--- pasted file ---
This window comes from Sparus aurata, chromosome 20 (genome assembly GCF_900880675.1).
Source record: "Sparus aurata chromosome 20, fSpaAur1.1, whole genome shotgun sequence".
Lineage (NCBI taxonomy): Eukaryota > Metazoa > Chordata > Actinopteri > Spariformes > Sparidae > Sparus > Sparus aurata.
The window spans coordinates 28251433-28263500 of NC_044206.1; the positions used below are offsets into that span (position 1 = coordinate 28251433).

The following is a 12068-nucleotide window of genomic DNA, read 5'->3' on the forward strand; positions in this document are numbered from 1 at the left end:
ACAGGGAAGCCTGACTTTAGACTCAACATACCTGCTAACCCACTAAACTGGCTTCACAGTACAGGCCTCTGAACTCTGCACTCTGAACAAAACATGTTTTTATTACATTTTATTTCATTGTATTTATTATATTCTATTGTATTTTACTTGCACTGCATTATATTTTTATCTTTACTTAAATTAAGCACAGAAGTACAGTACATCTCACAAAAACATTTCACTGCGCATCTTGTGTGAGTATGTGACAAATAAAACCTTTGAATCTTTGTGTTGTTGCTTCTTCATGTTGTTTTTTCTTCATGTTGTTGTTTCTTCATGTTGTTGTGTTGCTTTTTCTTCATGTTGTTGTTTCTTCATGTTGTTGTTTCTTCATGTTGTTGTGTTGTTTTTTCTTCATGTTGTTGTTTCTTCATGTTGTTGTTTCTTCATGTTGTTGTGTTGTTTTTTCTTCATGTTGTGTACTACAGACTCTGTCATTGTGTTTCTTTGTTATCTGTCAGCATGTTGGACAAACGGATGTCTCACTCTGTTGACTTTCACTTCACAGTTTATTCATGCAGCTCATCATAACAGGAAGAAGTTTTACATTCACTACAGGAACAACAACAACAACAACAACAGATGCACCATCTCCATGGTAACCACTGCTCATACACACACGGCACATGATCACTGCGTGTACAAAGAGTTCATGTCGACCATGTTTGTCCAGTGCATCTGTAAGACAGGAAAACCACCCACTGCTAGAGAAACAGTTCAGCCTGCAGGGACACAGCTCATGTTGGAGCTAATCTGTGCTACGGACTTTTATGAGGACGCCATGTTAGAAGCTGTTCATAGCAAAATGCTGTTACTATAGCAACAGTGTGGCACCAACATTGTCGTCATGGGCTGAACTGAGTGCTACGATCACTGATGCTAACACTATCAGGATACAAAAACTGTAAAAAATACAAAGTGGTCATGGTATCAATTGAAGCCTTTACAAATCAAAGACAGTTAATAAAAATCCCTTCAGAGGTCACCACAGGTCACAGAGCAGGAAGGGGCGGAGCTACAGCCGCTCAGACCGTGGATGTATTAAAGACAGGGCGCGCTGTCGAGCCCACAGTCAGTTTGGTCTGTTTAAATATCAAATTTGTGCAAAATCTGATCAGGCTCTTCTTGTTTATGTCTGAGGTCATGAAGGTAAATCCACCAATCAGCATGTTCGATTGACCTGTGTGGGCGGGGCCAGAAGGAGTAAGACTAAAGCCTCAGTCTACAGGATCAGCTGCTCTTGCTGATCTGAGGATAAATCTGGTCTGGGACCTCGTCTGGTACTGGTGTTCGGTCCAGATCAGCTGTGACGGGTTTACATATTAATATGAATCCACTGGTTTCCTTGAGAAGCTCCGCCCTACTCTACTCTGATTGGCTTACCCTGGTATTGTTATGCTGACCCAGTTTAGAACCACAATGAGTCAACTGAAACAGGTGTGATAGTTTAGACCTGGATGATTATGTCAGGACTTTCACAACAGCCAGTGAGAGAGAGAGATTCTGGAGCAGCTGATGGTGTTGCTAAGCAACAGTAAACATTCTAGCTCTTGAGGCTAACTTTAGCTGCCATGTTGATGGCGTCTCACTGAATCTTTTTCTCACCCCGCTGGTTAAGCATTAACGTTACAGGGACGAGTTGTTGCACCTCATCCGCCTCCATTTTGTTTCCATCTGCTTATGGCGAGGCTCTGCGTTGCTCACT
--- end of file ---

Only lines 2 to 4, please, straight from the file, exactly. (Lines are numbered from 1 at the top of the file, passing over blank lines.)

Source record: "Sparus aurata chromosome 20, fSpaAur1.1, whole genome shotgun sequence".
Lineage (NCBI taxonomy): Eukaryota > Metazoa > Chordata > Actinopteri > Spariformes > Sparidae > Sparus > Sparus aurata.
The window spans coordinates 28251433-28263500 of NC_044206.1; the positions used below are offsets into that span (position 1 = coordinate 28251433).